Vietnam's answer to the French Alps

With fresh mountain air and French flair, the Central Highlands city of Dalat can easily put you into a European state of mind. Once the mountain retreat of French colonial governors hankering after a bit of European weather in subtropical Indochina, Dalat has emerged as a honeymoon destination and short-haul getaway, where Vietnamese and tourists alike escape the sticky heat of Ho Chi Minh City.

The city is small and walkable, and has a thriving coffee culture that can rival that of any big city. With lush green mountains, abandoned French mansions, a radio tower modelled on the Eiffel Tower and a mercifully cool climate, Dalat is probably the most European a Vietnamese city can get. Plus, the region is blanketed with a green checkerboard carpet of terraced vegetable farms, greenhouses and flower gardens, highlighting why it's called the vegetable basket of Vietnam, having long supplied the whole country with fresh produce.

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Things to do

  • Artistic genius

    Get lost in the kitsch and otherworldly Hang Nga Crazy House opens in new window, as much a sightseeing highlight as a guesthouse. The owner was an architect trained in Russia, and the adopted daughter of Ho Chi Minh’s second-in-command. She shared the same architectural vision as Gaudi and Dali, and her Crazy House is the Vietnamese version of Vienna's famous Hundertwasser House.

  • History training

    Dalat railway station, a fascinating survivor of the country’s colonial past, blends Art Deco style with Central Highlands housing architecture. Built in 1932 by two French architects, it was inspired by the stations of Southern France. Though the original route was closed during the war, a 7km tourist route from Dalat to Trai Mat keeps the station in use.

  • Old school java

    Get a historic caffeine fix at Café Tung, which has been around since 1955 when it was the epicentre of the city’s intellectual and artistic life. Everything is just as it was all those years ago: wainscoted walls, dark brown upholstered couches, faded oil paintings, Jacques Brel posters and low triangular tables. 

  • Remote beauty

    Visit opens in new windowLinh Phuoc Pagoda, a Disneyland-like pagoda complex prettified with coloured glass recycled from old beer bottles. Constructed between 1949 and 1952 by the monks and Buddhists of Hue's Mahayana sect, the whole complex showcases high levels of craftsmanship with intricate ceramic mosaic work and glazed tiles.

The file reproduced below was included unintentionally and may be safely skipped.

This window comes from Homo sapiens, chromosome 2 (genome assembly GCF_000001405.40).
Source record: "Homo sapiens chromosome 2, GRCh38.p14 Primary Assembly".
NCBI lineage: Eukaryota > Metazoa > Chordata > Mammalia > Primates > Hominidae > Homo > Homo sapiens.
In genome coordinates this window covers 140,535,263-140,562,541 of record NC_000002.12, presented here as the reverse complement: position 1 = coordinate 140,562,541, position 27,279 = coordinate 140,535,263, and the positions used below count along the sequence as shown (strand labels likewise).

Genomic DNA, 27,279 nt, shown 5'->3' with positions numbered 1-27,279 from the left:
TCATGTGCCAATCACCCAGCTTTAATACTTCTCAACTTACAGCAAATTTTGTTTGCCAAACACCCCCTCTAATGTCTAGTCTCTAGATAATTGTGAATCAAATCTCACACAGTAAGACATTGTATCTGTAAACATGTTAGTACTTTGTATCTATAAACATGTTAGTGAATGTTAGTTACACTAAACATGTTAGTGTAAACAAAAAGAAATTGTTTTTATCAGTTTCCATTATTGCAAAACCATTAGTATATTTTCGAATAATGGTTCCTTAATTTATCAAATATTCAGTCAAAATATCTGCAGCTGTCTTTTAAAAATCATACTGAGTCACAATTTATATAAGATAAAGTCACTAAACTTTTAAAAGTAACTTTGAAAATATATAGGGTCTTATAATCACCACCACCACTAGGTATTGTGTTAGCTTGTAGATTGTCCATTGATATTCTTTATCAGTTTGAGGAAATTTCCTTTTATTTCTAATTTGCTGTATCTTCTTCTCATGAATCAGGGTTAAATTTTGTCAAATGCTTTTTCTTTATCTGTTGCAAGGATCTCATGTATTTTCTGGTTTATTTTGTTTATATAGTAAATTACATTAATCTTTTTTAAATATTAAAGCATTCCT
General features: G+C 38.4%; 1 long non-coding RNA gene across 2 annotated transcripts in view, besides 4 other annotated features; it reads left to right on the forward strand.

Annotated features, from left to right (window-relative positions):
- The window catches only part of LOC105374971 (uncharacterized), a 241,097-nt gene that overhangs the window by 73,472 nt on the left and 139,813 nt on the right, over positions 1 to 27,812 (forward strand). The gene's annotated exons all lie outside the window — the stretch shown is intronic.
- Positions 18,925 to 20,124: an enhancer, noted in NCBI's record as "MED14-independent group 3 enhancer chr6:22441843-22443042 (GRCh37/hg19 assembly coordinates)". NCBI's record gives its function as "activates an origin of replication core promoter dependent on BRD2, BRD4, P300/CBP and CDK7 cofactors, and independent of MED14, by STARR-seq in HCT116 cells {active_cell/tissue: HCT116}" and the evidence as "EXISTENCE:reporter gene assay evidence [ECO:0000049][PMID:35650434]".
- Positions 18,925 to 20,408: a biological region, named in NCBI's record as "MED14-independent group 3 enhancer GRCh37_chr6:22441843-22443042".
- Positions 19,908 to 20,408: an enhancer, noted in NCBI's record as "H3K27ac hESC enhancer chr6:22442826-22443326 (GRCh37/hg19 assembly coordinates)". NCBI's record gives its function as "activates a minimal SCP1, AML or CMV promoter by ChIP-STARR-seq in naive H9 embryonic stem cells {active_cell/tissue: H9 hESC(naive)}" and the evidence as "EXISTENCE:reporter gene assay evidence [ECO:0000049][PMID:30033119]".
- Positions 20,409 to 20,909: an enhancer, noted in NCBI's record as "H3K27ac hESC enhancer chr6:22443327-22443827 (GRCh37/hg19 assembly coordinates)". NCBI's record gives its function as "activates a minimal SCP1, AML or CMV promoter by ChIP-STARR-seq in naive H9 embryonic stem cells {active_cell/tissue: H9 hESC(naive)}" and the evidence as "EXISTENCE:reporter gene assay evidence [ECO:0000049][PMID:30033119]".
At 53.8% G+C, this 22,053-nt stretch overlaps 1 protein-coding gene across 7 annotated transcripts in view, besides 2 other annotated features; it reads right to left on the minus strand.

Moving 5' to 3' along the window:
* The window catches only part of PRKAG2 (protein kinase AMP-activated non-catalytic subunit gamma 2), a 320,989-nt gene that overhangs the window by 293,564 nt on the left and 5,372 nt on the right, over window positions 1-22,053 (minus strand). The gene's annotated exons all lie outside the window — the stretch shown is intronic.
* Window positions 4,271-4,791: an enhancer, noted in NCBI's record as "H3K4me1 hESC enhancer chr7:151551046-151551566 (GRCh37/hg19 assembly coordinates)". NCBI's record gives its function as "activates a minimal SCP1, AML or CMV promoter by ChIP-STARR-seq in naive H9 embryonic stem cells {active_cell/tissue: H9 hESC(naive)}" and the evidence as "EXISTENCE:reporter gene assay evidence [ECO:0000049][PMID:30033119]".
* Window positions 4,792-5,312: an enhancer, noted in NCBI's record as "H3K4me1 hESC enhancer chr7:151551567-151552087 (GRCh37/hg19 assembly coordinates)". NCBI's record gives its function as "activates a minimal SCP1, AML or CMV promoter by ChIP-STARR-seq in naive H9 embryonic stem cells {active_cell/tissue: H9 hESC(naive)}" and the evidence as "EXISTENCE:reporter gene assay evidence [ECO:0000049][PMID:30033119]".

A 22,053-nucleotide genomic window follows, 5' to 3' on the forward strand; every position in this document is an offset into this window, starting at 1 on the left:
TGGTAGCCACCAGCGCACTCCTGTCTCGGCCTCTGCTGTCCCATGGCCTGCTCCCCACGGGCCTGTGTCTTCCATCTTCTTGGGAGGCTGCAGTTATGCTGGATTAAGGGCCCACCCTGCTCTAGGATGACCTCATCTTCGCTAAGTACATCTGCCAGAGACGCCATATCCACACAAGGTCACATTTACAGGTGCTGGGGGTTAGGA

• Royal visit

    Visit the Summer Palace of Bao Dai, the 13th and last emperor of Vietnam’s Nguyen Dynasty, who reigned and lived here with his family until he stepped down in 1945. Perched high on a pine-clad hill, the Summer Palace was built in 1928 and inspired by European Art Deco architecture.

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Airport information

Lien Khuong Airport opens in new window (DLI)

Distance to city centre 30km

Taxi Fixed-price taxis are available at arrivals, choose a reliable brand like Mai Linh. The trip takes around 45 minutes and costs VND 200,000-250,000.

Shuttle The airport shuttle takes around 40 minutes and costs VND 40,000-50,000.

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When to go

Dalat is the only place in Vietnam where you can experience four seasons within one day. Average temperatures range from 1524°C, so be prepared to pack some warm clothes for the evenings. The dry season is from December to March, while the rainy season takes hold from April to November.

The colourful Dalat Flower Festival takes place in December of every second year, with activities such as exhibitions, fairs and flower parades.

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Getting around

Dalat is a very walkable town; for longer distances there are plenty of taxis (stick with the reliable Mai Linh brand) and xe om (motorcycle taxis)  make sure you agree on a price before you set off. Or take a tour with the Dalat Easy Riders opens in new window.

Bicycle rental is available from many hotels for around VND 100,000 per day  check if your hotel offers free rental to guests. And remember it's a very hilly place!

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